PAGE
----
Gary Burtless John C. and Nancy D. Whitehead Chair in Economic Studies Brookings Institution
Gary Burtless holds the John C. and Nancy D. Whitehead Chair in Economic Studies at the Brookings Institution in Washington, DC. He is also a research associate of the Center for Retirement Research at Boston College in Chestnut Hill, Massachusetts.
Burtless’s research focuses on issues connected with public finance, aging, saving, labor market policy evaluation, income distribution, social insurance, and the behavioral effects of government tax and transfer policy. He is coauthor of Globaphobia: Confronting Fears about Open Trade (1998); Five Years After: The Long Term Effects of Welfare-to-Work Programs (1995), Growth with Equity: Economic Policymaking for the Next Century (1993), and Can America Afford to Grow Old? Paying for Social Security (1989). He was also editor or co-editor and contributor to Aging Societies: The Global Dimension (1998), Does Money Matter? The Effect of School Resources on Student Achievement and Adult Success (1996), A Future of Lousy Jobs? The Changing Structure of U.S. Wages (1990), Work, Health and Income Among the Elderly (1987) and Retirement and Economic Behavior (1984). Burtless has served as co-editor of the Journal of Human Resources and on the editorial boards of the Journal of Policy Analysis and Management and the Australian Economic Review. He is currently the co-editor of the Brookings-Wharton Papers on Urban Affairs. He has written numerous scholarly and popular articles on the income distribution and on the economic effects of education, training, and job search programs, public pensions, social assistance, unemployment insurance, and taxes.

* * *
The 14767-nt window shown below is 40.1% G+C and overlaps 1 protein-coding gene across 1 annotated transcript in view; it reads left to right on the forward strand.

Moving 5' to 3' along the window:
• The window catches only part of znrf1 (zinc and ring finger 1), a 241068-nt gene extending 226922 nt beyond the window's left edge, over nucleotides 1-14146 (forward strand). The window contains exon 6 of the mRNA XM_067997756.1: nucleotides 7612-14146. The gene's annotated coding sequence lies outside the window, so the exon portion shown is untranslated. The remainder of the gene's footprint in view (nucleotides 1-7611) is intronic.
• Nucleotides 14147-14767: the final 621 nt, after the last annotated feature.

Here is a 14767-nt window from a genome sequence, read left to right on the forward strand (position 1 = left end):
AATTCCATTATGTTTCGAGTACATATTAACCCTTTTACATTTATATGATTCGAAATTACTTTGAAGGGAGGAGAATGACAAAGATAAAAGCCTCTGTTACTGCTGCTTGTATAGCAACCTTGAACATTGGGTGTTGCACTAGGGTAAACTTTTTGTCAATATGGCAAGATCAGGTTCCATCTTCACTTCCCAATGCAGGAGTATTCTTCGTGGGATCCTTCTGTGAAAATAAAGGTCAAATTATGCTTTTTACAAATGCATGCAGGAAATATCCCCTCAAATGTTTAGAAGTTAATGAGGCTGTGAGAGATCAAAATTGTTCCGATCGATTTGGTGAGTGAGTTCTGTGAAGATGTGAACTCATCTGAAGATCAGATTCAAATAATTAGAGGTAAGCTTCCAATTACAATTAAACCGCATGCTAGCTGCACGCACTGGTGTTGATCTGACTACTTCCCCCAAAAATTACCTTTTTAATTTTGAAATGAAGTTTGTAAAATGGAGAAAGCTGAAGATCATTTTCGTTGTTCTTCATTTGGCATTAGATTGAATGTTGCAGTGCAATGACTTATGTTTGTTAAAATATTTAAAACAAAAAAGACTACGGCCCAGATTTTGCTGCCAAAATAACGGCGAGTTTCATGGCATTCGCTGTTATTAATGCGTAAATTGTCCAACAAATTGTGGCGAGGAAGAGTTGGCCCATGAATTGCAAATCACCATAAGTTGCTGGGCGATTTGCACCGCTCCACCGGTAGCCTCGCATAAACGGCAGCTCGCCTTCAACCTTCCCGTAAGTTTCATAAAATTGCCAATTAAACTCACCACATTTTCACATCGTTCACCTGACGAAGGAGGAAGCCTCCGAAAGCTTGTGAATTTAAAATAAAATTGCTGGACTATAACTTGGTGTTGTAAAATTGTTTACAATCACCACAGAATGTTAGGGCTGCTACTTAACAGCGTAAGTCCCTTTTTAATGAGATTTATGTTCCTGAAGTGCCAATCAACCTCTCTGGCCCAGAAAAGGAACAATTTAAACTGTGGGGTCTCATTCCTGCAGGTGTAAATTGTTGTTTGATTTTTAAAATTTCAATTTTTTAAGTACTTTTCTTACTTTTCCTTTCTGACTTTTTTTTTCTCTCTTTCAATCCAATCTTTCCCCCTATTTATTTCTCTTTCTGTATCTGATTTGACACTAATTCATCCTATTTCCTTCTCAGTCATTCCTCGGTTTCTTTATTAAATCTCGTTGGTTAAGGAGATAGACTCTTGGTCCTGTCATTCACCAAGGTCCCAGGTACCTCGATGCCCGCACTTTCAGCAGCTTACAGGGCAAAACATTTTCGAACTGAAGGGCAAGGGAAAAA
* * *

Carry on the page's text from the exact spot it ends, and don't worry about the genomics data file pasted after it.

Burtless received his undergraduate education at Yale University in New Haven, Connecticut, and in 1977 obtained a doctoral degree in economics at the Massachusetts Institute of Technology in Cambridge, Massachusetts. Before coming to Brookings in 1981, he served as an economist for the U.S. Secretary of Health, Education, and Welfare and in the office of the U.S. Secretary of Labor. In 1993 he was Visiting Professor of Public Affairs at the University of Maryland, College Park. He has served for many years on the Advisory Committee on Work-Welfare Studies of the Manpower Demonstration Research Corporation. In the late 1980s and early 1990s he served on the U.S. Department of Labor’s Advisory Panel for the National Job Training Partnership Act Study, and in later years he served on the Department’s Advisory Panel for the Job Corps Experiment. He has also served as an advisor and consultant on a variety of other social experiments, including Canada’s Self-Sufficiency Project and Milwaukee’s Project New Hope.